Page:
We noted yesterday that there seems to be some evidence of a Mormon problem in the results of the election just past. Others seem to think it is conclusive. Franklin Graham went at it obtusely yesterday on CBN:
David Brody: What is your message to folks who are wondering what just happened, and it looks like they feel a semi hit them?
Rev. Franklin Graham: We know that from of the statistics that I’ve heard that the majority of Christians in this country just did not vote for whatever reason. The vast majority of evangelicals did not go to the polls.
Graham: God is in control, and if Christians are upset, they need to be upset at themselves. We need to do a better job of getting our people – the Church – to vote. Now, I’m not trying to tell you how to vote, you can vote, but vote, my goodness, and vote for candidates that stand for Biblical values.
Now, statistically, Graham is talking about something different than we are. We are looking at anti-Mormon bias in those that did turn out, while Graham is looking at a lack of turn out by Christians generally. Both Brody, and MSNBC, point out that self-identified Christian turnout was higher this time than in 2008. That does not mean Graham does not have a point. Given the issues that confronted the electorate (HHS mandate) it should have been a record turn out. It is only guess work as to why it was not such a record, but there is one factor I can think of in addition to anti-Mormon bias.
Opposition to Obama has pretty routinely been denounced as rooted in racism for a while now. I am sure people are just tired of it and did not want to have to cast a vote that could get them labelled as racist. In other words, the charge even if baseless, has an effect. Some might accuse us of doing the same vis-a-vis Mormonism. I hope not, we have tried pretty hard to limit ourselves to cases where there was actual bias. This is why we are pursuing the path we looked at yesterday – there is some evidence and not just speculation.
When it comes to speculation, one could easily speculate about the role anti-Mormon bias may have played in the sentiments described in articles like this one:
By the time Election Day had come, I was very enthusiastic about voting for Romney, not merely about voting against Obama. I had stopped recalling how unenthusiastic about Romney we conservatives had been until the October 3 first debate.
How desperate we had been a year ago to find someone, anyone but Romney.
There was, until the first debate a tepid support of Romney for reasons that will likely remain unexplained, but which could be attributable in part to anti-Mormon bias. Ahh, speculation.
And while we are blaming Romney, I found this piece, and the one it links to troubling. Romney’s not perfect, no candidate ever has been – even the now near deified Reagan. The man fought hard, performed well and came up just a bit short. That does not make him a bad candidate. Perhaps if Potemra and Podhoretz had written one more piece, or a more convincing piece, or been more enthusiastically on board earlier, the results would have been different. Let’s face it, WE lost – not just Romney. Blaming him is a way of misdirecting from our mistakes.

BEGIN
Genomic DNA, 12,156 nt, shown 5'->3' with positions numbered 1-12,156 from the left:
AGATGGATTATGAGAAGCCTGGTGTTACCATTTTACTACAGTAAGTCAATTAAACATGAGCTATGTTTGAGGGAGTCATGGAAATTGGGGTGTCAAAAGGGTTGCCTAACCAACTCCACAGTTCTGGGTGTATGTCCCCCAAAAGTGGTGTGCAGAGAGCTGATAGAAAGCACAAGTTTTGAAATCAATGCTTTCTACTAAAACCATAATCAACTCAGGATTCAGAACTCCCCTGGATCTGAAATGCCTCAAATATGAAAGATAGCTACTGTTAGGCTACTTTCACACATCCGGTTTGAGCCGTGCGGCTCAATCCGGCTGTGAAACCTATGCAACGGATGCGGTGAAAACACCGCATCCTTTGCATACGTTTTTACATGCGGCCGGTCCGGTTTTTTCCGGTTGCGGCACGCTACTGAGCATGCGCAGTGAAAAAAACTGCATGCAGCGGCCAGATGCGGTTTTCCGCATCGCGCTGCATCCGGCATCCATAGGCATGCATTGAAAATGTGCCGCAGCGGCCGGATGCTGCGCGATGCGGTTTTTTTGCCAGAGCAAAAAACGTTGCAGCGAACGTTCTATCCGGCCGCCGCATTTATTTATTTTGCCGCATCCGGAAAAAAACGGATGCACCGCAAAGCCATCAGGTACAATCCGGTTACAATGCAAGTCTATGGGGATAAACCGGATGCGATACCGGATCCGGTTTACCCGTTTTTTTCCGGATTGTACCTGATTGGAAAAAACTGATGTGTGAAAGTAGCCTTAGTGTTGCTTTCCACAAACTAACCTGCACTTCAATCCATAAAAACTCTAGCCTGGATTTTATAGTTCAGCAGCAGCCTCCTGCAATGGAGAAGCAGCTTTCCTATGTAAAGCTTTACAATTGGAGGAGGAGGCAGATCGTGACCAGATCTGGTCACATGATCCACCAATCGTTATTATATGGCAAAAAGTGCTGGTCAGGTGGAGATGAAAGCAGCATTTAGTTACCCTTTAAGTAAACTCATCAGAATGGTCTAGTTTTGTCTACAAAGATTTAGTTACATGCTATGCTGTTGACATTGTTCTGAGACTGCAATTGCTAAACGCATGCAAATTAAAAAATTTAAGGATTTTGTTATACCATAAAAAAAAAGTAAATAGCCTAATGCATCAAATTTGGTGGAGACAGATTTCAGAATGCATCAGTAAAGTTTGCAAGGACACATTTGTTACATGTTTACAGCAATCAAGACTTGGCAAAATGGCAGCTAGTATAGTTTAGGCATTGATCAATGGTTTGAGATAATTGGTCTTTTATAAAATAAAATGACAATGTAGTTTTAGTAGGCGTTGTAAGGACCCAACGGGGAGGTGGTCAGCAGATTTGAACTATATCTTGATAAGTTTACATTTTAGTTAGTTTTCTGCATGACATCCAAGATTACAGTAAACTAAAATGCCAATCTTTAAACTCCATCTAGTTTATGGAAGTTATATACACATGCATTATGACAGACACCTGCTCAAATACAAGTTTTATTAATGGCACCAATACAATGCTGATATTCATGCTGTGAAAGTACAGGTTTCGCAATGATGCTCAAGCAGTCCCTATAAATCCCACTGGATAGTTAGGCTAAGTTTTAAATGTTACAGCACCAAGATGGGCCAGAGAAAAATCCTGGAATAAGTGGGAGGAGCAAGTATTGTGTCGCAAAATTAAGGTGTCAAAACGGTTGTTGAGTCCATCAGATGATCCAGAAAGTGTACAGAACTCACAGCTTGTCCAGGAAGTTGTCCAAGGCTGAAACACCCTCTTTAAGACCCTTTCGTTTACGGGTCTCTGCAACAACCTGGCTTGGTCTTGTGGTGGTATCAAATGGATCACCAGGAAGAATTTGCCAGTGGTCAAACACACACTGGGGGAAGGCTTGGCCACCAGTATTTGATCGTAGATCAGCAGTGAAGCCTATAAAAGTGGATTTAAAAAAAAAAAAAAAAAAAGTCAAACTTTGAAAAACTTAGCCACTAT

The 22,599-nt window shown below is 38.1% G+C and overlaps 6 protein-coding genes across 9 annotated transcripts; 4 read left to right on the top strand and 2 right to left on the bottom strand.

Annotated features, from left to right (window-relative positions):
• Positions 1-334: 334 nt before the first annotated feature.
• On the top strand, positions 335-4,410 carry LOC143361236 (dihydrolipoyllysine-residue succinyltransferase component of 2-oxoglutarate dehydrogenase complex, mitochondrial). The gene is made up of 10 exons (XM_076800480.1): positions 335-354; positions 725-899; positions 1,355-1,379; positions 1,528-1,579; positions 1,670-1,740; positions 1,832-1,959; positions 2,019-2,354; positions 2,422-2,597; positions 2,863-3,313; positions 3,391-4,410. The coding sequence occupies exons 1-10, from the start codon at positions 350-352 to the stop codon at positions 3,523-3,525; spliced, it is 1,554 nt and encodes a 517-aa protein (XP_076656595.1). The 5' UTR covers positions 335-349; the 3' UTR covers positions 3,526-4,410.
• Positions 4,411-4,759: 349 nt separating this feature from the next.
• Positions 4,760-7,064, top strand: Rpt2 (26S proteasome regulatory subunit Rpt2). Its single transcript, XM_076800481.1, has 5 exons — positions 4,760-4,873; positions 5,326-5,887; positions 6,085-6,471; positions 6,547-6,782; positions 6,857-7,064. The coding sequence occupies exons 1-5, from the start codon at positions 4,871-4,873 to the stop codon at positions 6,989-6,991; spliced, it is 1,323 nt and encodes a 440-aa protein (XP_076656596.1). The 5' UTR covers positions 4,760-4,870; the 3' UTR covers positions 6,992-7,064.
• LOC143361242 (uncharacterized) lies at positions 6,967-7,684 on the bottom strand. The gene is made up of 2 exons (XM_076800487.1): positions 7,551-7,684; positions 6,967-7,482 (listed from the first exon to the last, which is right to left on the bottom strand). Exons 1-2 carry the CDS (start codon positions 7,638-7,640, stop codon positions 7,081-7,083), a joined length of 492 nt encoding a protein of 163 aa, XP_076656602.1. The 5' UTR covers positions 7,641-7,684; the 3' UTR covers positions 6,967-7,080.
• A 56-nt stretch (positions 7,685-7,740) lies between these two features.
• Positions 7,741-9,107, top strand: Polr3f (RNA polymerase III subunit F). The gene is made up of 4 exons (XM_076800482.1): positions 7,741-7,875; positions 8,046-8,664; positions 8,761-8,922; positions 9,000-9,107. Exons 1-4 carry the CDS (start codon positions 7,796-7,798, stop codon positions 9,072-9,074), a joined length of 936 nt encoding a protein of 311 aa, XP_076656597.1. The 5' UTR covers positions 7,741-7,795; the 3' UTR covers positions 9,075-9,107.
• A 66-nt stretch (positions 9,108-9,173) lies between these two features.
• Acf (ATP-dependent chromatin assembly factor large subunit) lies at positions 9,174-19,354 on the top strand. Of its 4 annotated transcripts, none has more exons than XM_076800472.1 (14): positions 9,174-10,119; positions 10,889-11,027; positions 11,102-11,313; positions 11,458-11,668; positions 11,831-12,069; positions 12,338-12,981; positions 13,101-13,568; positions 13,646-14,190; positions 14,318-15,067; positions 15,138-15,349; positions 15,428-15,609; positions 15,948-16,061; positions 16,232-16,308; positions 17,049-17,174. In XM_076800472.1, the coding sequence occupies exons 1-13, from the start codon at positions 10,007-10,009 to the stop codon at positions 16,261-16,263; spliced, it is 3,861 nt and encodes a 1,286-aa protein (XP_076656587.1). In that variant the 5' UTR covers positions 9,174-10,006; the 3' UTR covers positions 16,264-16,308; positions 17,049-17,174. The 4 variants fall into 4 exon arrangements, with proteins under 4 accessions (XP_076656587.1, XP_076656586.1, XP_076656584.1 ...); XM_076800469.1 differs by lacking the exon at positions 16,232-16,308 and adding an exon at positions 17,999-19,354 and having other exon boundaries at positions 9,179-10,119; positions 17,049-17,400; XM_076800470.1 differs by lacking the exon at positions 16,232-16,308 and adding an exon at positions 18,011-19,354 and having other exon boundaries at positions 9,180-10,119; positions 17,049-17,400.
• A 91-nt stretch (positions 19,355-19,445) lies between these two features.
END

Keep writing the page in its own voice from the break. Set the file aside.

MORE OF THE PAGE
And on the subject of blame, I am hearing undercurrents from a lot of places of “Obama cheated.” I hate to break it to you, but there is cheating in every election. Given the superior performance of Obama’s IT system, it is very possible that there was significant cheating, as such a system would serve to both mask and aid such efforts. That does not mean we cheat to win, that would be going against the principles that define us as conservatives, especially Christian conservatives. But it does mean that we have to be smart enough to beat the cheaters, and if we are not, that is our fault.
The election ended when Romney conceded – most graciously. I think we are far better off concentrating on 1) thanking Governor Romney for his extraordinary effort and energy and his wonderful representation of our party and ideals, and 2) working on where we go from here.
Speaking of which, I said at a presentation I did Thursday that I thought the Religious Right was spent as a political force. By that, I mean Evangelicals. They are still numerous and the votes matter very significantly. But this election showed that they just cannot organize themselves. As this WaPo piece points out:
Some pundits have declared the death of the Christian Right, and there is evidence to back up their analyses. The once-dominant Christian Coalition is essentially bankrupt, Focus on the Family is now focusing on the family ministry, not politics, and the Rev. Pat Robertson, once the biggest voice of the movement, has recently called for legalization of marijuana and excused Gen. David Petraeus’s affair. Once leading figures as the former Rev. Jerry Falwell have passed away, and James Dobson is off the air. The movement lacks a powerful organizational structure and it has no leading spokesperson.
The piece goes on to claim that they will “resurrect” themselves in a (surprise, surprise) more liberal form. Resurrection is possible, but not in a more liberal form. Consider this piece from Christianity Today. It is by Andy Crouch and discusses ways for Christians to re-engage. Interestingly, and not surprisingly to this observer, it is based on Roman Catholic thought. The long history of Catholicism and its myriad political involvements over the millenia (a period to which no other Christian organization can lay claim) give it the strong intellectual base for such engagement. When you couple that with the hierarchical structural advantages it has, and shares with the LDS – that is where I see the future. As we sai a while ago, Evangelicals need to take the backseat. We are much better followers than we are leaders.